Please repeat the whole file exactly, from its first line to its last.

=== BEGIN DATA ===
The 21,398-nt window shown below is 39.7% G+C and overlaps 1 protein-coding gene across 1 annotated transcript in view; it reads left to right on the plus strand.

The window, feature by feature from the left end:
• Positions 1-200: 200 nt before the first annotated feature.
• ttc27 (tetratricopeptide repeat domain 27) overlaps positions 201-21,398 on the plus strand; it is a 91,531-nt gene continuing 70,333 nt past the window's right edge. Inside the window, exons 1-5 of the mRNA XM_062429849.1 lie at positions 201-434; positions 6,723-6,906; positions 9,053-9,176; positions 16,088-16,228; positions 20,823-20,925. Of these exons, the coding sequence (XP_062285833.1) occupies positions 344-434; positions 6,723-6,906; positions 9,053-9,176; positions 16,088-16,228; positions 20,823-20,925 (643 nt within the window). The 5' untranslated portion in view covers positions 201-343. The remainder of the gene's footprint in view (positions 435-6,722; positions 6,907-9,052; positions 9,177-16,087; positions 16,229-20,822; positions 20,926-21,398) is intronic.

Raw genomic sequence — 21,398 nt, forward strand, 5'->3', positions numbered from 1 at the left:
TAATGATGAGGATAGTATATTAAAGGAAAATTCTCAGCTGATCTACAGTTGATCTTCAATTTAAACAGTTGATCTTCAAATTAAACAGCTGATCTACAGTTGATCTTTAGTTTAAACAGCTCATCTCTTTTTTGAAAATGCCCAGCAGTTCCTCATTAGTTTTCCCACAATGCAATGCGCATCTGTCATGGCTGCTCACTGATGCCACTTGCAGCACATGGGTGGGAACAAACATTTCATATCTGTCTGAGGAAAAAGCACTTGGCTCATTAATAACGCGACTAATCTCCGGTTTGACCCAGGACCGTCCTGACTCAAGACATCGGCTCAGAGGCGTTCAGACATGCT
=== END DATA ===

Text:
The 21,398-nt window shown below is 39.7% G+C and overlaps 1 protein-coding gene across 1 annotated transcript in view; it reads left to right on the plus strand.

The window, feature by feature from the left end:
• Positions 1-200: 200 nt before the first annotated feature.
• ttc27 (tetratricopeptide repeat domain 27) overlaps positions 201-21,398 on the plus strand; it is a 91,531-nt gene continuing 70,333 nt past the window's right edge. Inside the window, exons 1-5 of the mRNA XM_062429849.1 lie at positions 201-434; positions 6,723-6,906; positions 9,053-9,176; positions 16,088-16,228; positions 20,823-20,925. Of these exons, the coding sequence (XP_062285833.1) occupies positions 344-434; positions 6,723-6,906; positions 9,053-9,176; positions 16,088-16,228; positions 20,823-20,925 (643 nt within the window). The 5' untranslated portion in view covers positions 201-343. The remainder of the gene's footprint in view (positions 435-6,722; positions 6,907-9,052; positions 9,177-16,087; positions 16,229-20,822; positions 20,926-21,398) is intronic.

Raw genomic sequence — 21,398 nt, forward strand, 5'->3', positions numbered from 1 at the left:
TAATGATGAGGATAGTATATTAAAGGAAAATTCTCAGCTGATCTACAGTTGATCTTCAATTTAAACAGTTGATCTTCAAATTAAACAGCTGATCTACAGTTGATCTTTAGTTTAAACAGCTCATCTCTTTTTTGAAAATGCCCAGCAGTTCCTCATTAGTTTTCCCACAATGCAATGCGCATCTGTCATGGCTGCTCACTGATGCCACTTGCAGCACATGGGTGGGAACAAACATTTCATATCTGTCTGAGGAAAAAGCACTTGGCTCATTAATAACGCGACTAATCTCCGGTTTGACCCAGGACCGTCCTGACTCAAGACATCGGCTCAGAGGCGTTCAGACATGCT